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Door Creek Park

Door Creek Park
Address: 7035 Littlemore Dr.
Hours: 4:00am - 10:00pm
Park Type: Community
Acres: 159.97
Restroom: Yes
Drinking Water: No

Park Details

PARK ACCESS & TRAIL IMPACT (posted 1/27/2023): Trees and shrubs will be removed from a 75-foot wide corridor in Door Creek during the week of January 30, 2023. The holder of an easement dating back to 1966 will be working in the park for 3 to 4 days that week to remove vegetation for access and safety reasons. See MAP for location. 
 
New Winter Trails! 
Door Creek Park now has expanded cross-country skiing trails and new snowshoe/hiking trails for the 2022-23 winter season. 

Dog Owners
Dogs are NOT permitted on cross-country ski trails. Please use the hiking trails to walk your leashed dog. 

Cross-Country Skiing News 
Following the approved revised ordinance for the Cross-Country Ski Permit Program, a cross-country ski permit is required to ski in Door Creek Park. See PERMIT for more information. 

See map for details. 

paved path down hill through parkDoor Creek Park is approximately 160 acres, located east of the I-90/39 and south of I-94, between Milwaukee Street and Cottage Grove Road (County Highway BB) in the Door Creek neighborhood. This large community park has been in the planning and acquisition stage since 1990. Door Creek Master Plan, approved in March 2008, includes both passive and active recreation and a shelter.

The land is adjacent to Dane County Parks, Blooming Grove Drumlins Natural Resource Area, North Unit.

Door Creek runs through the park and continues south to Lake Kegonsa.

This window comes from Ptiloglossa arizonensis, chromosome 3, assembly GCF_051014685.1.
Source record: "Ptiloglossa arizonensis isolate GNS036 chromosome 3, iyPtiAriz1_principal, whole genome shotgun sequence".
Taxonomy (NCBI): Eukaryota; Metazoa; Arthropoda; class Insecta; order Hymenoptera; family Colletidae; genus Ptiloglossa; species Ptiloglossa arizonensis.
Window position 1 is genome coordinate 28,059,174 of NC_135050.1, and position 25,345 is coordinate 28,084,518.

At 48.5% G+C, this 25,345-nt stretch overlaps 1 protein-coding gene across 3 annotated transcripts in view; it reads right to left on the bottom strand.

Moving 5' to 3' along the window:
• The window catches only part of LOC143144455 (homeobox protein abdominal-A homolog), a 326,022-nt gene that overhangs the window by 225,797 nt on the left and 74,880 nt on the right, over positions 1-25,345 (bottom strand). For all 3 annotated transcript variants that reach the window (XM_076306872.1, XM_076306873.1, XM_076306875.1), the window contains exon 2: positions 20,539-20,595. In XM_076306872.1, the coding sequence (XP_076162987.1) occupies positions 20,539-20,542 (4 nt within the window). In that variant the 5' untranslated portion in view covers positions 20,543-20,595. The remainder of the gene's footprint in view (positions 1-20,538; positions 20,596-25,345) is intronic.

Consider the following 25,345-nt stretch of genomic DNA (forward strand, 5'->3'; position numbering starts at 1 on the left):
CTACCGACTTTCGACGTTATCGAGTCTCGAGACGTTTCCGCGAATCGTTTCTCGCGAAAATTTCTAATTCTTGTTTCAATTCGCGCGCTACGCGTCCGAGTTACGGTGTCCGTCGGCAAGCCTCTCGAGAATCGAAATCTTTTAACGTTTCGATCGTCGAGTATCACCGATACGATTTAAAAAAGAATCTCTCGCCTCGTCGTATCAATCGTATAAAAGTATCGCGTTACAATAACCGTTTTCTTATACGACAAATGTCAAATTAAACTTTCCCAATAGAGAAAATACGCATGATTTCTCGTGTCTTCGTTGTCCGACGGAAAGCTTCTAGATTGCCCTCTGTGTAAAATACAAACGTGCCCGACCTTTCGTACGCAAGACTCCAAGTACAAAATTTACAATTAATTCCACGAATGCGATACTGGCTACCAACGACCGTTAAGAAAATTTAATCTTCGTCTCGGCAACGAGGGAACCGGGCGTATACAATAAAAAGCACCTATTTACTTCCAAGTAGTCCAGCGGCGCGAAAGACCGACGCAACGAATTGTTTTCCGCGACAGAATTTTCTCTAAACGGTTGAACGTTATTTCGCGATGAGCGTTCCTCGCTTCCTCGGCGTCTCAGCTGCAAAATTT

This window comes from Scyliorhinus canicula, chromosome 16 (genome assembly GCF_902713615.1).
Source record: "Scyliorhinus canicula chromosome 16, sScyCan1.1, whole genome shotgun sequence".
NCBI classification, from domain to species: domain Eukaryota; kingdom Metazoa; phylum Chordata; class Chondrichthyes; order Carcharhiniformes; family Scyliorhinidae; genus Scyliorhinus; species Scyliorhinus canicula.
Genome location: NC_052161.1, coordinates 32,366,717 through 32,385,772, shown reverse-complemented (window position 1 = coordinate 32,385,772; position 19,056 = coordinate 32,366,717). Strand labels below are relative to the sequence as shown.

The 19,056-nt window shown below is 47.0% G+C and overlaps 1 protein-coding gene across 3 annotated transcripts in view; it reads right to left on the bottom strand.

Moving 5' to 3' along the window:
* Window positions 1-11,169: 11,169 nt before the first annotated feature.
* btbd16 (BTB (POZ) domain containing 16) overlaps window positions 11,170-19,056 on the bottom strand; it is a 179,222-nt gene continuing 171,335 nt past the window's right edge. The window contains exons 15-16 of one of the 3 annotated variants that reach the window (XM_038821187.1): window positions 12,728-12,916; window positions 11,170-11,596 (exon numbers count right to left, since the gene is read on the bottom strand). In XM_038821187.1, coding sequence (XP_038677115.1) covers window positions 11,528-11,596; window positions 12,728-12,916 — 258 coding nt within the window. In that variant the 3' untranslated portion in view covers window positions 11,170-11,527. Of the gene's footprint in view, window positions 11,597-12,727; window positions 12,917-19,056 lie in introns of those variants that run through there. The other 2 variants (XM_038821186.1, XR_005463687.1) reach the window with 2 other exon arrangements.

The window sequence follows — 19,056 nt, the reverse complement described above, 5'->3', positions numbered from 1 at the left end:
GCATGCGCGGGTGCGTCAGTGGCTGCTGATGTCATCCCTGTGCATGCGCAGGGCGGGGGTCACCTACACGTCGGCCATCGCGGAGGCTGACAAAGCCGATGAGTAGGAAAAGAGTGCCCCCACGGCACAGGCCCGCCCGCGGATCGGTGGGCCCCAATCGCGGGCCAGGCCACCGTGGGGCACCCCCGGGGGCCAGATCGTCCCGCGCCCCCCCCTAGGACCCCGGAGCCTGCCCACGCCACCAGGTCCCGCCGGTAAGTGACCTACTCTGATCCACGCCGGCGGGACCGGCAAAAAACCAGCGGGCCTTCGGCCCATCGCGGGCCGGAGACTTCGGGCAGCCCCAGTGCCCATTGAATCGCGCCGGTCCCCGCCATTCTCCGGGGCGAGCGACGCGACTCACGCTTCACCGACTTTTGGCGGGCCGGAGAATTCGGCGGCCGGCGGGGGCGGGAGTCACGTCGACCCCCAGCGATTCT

Alternate addresses: 6901 Bluff Point Drive, 851 Harrington Drive, 7202 Cottage Grove Rd., 625 Highcliff Trail, between 533 & 601 Highcliff Trail
 

Park Highlights

ORIENTEERING
Orienteering is an activity in which participants use a map and compass to navigate an area and find posted markers. Participants can complete the course competitively or casually, perhaps racing one another or simply finding markers at their leisure.
 
The orienteering course is ONLY OPEN in the non-winter months, as several markers are placed on cross-country trails.
 
What you will need: Using the Map
The map is a very simple guide to finding the markers throughout the park. North on the map is the top edge. On the map, the purple circled numbers denote the locations of the 12 numbered markers, and the purple triangle is the starting and ending point. The circles show a control area with about a 15-foot radius inside of which the marker is located, and the purple lines spanning from marker to marker denote the compass direction from each and to each as the crow flies. The marked trails are still to be followed. 
 
Signs/Markers in the Park
Markers consist of a green metal post extending 4 feet out of the ground, with a 6x6 inch orange-and-white sign fastened to the top. The sign has a number on the top left to show which marker it is, and a Greek letter on the bottom right, as shown below.
 
Using the Greek Letters (optional)
If participants wish to run a competitive orienteering race, they can print out the Marker Symbol Sheet in addition to the map. Participants copy down the Greek letter found on the signs to prove that they did in fact find the markers. The sign numbers and their corresponding letters can also be found in the Symbol Key document on this page.

orienteering sign
 
This orienteering course was constructed in July 2022 as an Eagle Scout Project by Zane Brolin and Troop 16.
 

At this Park